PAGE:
The implication of our Bible passage - that heaven has a dress code, too – has provoked much scholarly speculation. A consensus has been reached that the required wedding garment is God’s forgiveness. It seems to me that, much like the Ritz, you do not need a designer budget to get in – they will not look down their noses at you – but you are expected to prepare yourself appropriately. There is the glorious and lavish part that God does, his mercy – like the Ritz with its gold-leafed cherubs, fountain, and rich carpets, pristine starched table linen and dainty finger sandwiches.

 

Then there is then modest but essential part that we do in response – the cleansing of our souls in his redeeming love and the adornment of our lives in habits of modesty, peace, gentleness, prayer, and loving kindness.

 

This is not spiritual snobbery; it is about keeping life beautiful for everyone.

 

 

Lord Jesus, I humbly acknowledge my insufficiency, poverty of being and wretched rags of self-righteousness. Help me start again. Strip me, wash me, clothe me in the beauty of compassion, slip my feet into the shoes of the gospel of peace. Make me fit to come into your presence.



Tuesday 15th September

A feast meant to be shared

Reading: Luke 16: 19-23a (NLT abridged)

 A rich man splendidly clothed in purple and fine linen lived each day in luxury. At his gate lay a poor man named Lazarus, who was covered with sores. As Lazurus lay there longing for the scraps rich man’s table, the dogs would come came and lick his open sores. Finally, the poor man died and was carried by the angels to be with Abraham. The rich man also died and was buried, and his sole went to the place of the dead. 

Political parties differ in their approaches to the poor and needy. Some take all wealth into state administration, creating equality of citizens; others protect family dynasties of inheritance, promoting a trickling down of wealth via employment and charity. Unfortunately, you cannot legislate for kindness and compassion. Communist regimes are as elitist as aristocracies.

The gospel is political in that is always about community. This feast is not a banquet you eat alone in front of the telly, the door bolted, the curtains drawn; it is for sharing. Loving your neighbours implies seeing them, knowing them. Yet, the gospel cannot be appropriated by party politics because anything partisan promotes self-interest, and the gospel is not about even the self-interest of the poor, it is about loving my neighbour.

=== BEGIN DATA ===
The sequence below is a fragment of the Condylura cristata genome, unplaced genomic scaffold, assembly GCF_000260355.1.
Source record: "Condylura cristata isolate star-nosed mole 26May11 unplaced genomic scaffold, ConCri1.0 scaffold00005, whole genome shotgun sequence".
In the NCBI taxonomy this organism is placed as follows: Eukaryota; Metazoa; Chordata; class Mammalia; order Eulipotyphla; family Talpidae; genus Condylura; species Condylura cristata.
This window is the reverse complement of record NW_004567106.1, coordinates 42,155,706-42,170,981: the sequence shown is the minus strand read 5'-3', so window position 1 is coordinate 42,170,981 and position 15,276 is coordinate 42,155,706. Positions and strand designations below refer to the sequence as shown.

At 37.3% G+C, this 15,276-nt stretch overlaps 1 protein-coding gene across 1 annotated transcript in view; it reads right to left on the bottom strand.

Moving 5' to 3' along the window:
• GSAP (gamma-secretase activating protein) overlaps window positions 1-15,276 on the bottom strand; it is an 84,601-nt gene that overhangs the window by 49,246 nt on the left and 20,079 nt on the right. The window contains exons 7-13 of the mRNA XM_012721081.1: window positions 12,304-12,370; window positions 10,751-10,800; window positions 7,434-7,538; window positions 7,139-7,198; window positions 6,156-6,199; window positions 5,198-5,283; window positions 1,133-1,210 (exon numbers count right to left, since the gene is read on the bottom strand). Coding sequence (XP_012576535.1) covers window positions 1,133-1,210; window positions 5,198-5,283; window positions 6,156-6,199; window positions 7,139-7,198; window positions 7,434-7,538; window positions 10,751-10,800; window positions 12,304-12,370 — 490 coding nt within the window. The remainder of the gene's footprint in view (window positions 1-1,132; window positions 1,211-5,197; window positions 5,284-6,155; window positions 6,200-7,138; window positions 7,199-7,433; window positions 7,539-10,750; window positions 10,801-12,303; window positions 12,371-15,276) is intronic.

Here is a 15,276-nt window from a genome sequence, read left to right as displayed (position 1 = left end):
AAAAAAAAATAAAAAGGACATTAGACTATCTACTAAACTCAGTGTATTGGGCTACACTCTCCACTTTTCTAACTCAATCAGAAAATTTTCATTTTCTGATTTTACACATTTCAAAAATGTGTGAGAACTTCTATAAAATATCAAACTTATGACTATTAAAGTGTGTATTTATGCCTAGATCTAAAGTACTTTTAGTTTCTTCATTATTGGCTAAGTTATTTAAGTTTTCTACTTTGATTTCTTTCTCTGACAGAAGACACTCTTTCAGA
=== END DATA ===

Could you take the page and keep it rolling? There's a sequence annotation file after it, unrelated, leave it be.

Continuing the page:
This means responding to every kind of poverty and vulnerability with the gentleness of compassion. It’s currency is quite different from the coinage of money and status, even of education and medical care. It’s kindness may flow through those channels, but they are not the gospel itself. The love God is implemented not by systems but by the free choice of a human being.

Speak up for people who cannot speak for themselves. Protect the rights of all who are helpless. Speak for them and be a righteous judge. Protect the rights of the poor and needy’ (Proverbs 31: 8-10, GNB) Help me, loving Father, to see Christ in everyone I meet. May I be neither overawed by status nor scornful of lowliness. Make me compassionate towards all who are vulnerable, remembering that each one is infinitely precious in your sight.  


Wednesday 16th September

A feast of faith and hope

Reading: Matthew 26: 27-29 (NIV)

Then he took a cup, and when he had given thanks, he gave it to them, saying, ‘Drink from it, all of you. This is my blood of the covenant, which is poured out for many for the forgiveness of sins. I tell you; I will not drink from this fruit of the vine from now on until that day when I drink it new with you in my Father’s kingdom.’